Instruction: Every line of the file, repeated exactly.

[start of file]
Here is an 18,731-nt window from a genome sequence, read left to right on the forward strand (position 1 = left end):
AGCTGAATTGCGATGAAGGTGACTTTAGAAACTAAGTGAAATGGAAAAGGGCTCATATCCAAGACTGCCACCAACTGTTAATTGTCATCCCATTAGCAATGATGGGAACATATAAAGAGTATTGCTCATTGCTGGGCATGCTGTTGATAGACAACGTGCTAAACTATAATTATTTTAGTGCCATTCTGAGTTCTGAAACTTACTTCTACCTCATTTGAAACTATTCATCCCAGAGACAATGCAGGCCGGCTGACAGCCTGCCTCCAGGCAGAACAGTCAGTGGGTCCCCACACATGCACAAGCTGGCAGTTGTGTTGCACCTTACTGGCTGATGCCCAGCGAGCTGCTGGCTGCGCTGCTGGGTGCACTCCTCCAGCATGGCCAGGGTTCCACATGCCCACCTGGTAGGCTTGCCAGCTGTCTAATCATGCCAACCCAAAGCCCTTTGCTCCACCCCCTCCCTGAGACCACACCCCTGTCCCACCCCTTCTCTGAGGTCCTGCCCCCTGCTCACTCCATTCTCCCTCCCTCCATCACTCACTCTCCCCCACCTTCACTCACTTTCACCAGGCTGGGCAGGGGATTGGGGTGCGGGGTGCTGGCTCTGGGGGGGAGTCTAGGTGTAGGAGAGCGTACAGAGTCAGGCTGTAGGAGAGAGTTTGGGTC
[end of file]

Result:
Here is an 18,731-nt window from a genome sequence, read left to right on the forward strand (position 1 = left end):
AGCTGAATTGCGATGAAGGTGACTTTAGAAACTAAGTGAAATGGAAAAGGGCTCATATCCAAGACTGCCACCAACTGTTAATTGTCATCCCATTAGCAATGATGGGAACATATAAAGAGTATTGCTCATTGCTGGGCATGCTGTTGATAGACAACGTGCTAAACTATAATTATTTTAGTGCCATTCTGAGTTCTGAAACTTACTTCTACCTCATTTGAAACTATTCATCCCAGAGACAATGCAGGCCGGCTGACAGCCTGCCTCCAGGCAGAACAGTCAGTGGGTCCCCACACATGCACAAGCTGGCAGTTGTGTTGCACCTTACTGGCTGATGCCCAGCGAGCTGCTGGCTGCGCTGCTGGGTGCACTCCTCCAGCATGGCCAGGGTTCCACATGCCCACCTGGTAGGCTTGCCAGCTGTCTAATCATGCCAACCCAAAGCCCTTTGCTCCACCCCCTCCCTGAGACCACACCCCTGTCCCACCCCTTCTCTGAGGTCCTGCCCCCTGCTCACTCCATTCTCCCTCCCTCCATCACTCACTCTCCCCCACCTTCACTCACTTTCACCAGGCTGGGCAGGGGATTGGGGTGCGGGGTGCTGGCTCTGGGGGGGAGTCTAGGTGTAGGAGAGCGTACAGAGTCAGGCTGTAGGAGAGAGTTTGGGTC